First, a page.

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Articles: UB Archive

It is no secret. Most state budgets are in terrible shape. Estimates from the Center on Budget and Policy Priorities are that budget gaps for all states, combining fiscal years 2010 and 2011, will total approximately $375 billion. These budget woes have already begun to affect states' spending on higher education. Leading up to the 2009-2010 academic year, many states were considering or implementing plans to cut financial aid to college students. Some were in the news more than others.

When Gil Morales and his crew got the call about a loose dog, they sprung into action. An adult Webster University (Mo.) student had stopped by campus to buy a book with her dog, a rescue who had been abused by a previous owner, in tow. As her car door opened, the dog took off. "I think she called Public Safety, and they called us," says Morales, facilities operations manager. After a search and much to the distraught woman's relief, the dog was found safe, hiding under a car. The next day, she arrived at their office with a cake to show her appreciation.

"Women's Ways of Knowing," by Mary Field Belenky et al. (Basic Books, 1986, 1997), captured the challenges women face not just at home, but in classroom settings, and importantly, suggested how educators can help women develop their authentic voices if they emphasize connection over separation, and collaboration over debate.

Ask most campus constituents about driving and parking on campus and they'll probably have a horror story to tell. "People would drive around for hours and be in tears" because they couldn't find a parking spot, says Don Walter, parking department head at the University of Georgia, which has 388 buildings on its 615-acre main campus. A new system for distributing parking permits has led to a safer, happier, and healthier campus, he notes.


Not having articulation agreements isn't the only thing holding students back when transferring from a two-year to a four-year institution. Most of these students still have the life issues that prompted them to attend a community college initially. An education model that can help them overcome these challenges is a university center, which combines the degree completion opportunities of four-year schools with the local convenience of a community college campus. "Busy adults can't travel and not everyone can learn online," notes Cary Israel, president of Collin College (Texas).

Seizing opportunity in a time of crisis can be risky, but in the depths of the recent recession, Muhlenberg College (Pa.) made a bold move, launching three very ambitious construction projects with the potential to strengthen the college's competitive position swiftly and dramatically. The project's an addition to our student union, a music/dance rehearsal space, and a multipurpose addition to our Hillel House that included new offices for our sociology/anthropology department - totaled more than $27 million.

Similar to the cold and flu season, no one is immune to being affected by the current economic downturn. The largest foundations and endowments in the world and most prestigious universities in the nation are also at risk of "getting sick."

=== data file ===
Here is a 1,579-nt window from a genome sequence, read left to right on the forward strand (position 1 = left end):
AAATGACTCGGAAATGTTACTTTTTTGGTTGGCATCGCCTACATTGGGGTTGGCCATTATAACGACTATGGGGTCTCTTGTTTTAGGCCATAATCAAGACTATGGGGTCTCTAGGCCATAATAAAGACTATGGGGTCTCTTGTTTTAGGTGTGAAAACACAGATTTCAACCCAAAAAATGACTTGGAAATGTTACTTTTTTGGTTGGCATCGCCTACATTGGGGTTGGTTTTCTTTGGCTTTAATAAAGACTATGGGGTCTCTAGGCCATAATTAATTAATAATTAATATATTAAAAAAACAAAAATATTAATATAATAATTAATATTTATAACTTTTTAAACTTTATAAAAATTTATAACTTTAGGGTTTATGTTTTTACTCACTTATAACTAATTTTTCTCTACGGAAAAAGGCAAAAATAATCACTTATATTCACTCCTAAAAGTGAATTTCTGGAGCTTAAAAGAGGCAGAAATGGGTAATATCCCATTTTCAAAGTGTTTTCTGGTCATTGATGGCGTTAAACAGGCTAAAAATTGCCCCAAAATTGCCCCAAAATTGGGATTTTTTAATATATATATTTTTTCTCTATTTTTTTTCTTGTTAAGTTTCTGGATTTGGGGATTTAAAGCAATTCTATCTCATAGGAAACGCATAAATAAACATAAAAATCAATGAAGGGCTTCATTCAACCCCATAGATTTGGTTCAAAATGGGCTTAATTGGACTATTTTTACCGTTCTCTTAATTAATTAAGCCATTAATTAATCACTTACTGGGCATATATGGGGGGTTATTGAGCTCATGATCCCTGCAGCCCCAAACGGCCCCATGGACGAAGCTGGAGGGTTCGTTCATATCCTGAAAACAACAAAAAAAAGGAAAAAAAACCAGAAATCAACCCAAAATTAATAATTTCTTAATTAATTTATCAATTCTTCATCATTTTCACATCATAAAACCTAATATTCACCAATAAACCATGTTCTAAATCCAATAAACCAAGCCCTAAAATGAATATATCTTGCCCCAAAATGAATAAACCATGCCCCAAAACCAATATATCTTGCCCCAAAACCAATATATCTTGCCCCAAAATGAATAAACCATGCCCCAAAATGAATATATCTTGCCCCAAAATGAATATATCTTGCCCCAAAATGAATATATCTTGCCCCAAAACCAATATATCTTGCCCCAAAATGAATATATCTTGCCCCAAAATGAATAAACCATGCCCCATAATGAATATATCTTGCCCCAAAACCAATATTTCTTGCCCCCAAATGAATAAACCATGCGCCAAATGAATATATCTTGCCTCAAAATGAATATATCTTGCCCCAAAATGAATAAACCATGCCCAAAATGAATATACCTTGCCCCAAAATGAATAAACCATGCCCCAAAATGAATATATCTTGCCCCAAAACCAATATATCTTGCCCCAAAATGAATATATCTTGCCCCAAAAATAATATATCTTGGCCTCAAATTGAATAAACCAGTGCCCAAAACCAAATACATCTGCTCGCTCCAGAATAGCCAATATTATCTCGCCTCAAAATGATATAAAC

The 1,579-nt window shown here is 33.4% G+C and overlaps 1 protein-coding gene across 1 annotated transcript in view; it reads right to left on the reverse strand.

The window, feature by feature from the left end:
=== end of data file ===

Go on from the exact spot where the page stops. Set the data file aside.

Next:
Universities build residence halls with a variety of existing factors: demanding schedules, difficult sites, restricted budgets, and predetermined needs. Frequently universities need early involvement of the structural engineer to meet these requirements. However, most universities don't realize that early involvement of a structural engineer doesn't only help with the scheduling. It also helps in terms of cost and in decisions of which materials may be best for the budget and location.

Several years ago, I joined a University Cashier department as the first new employee hired after several staff cuts and a hiring freeze. Upon hiring me, my new manager enlightened me about the situation, and how unable he felt to "do any more with less." After thinking about what he said for a few weeks, I wondered if we should change our tack: rather than keep trying to do more, maybe we should do less.

Health legislation having passed, it's difficult to ascertain its specific effects. Winners could include college students. But this can only occur if universities act to fulfill their fiduciary obligations and avoid suspect school health plan practices benefiting the school over the student.

The information in the Public Agenda's latest report "Squeeze Play 2010: Continues Public Anxiety on Cost, Harsher Judgments on How Colleges Are Run" should really cause a shiver to run down the collective backbones of college presidents and administrators. That is assuming they have a backbone. A topic for another discussion I am sure.

Virginia Tech. Columbine. Northern Illinois University. Today, the names of these schools are recognized across the country for the wrong reasons. They are now headlines seared into the national conscience like the names of early battles in a war that academic board-members and senior administrators have never been trained to address. The harsh reality is that - in one form or another - targeted violence is now happening with rising frequency in our schools (as well as our workplaces, public locations and private residences) every single day.

It wouldn't take much asking around to learn how one attains a goal of reaching the college presidency: teach, then get on the tenure track, become a department chair, and rise up the administrative ladder to chief academic officer. Those with the ambition (and energy left) to win an appointment are most likely to be white, age 60, and a married male, according to American Council on Education data on the typical president in 2006.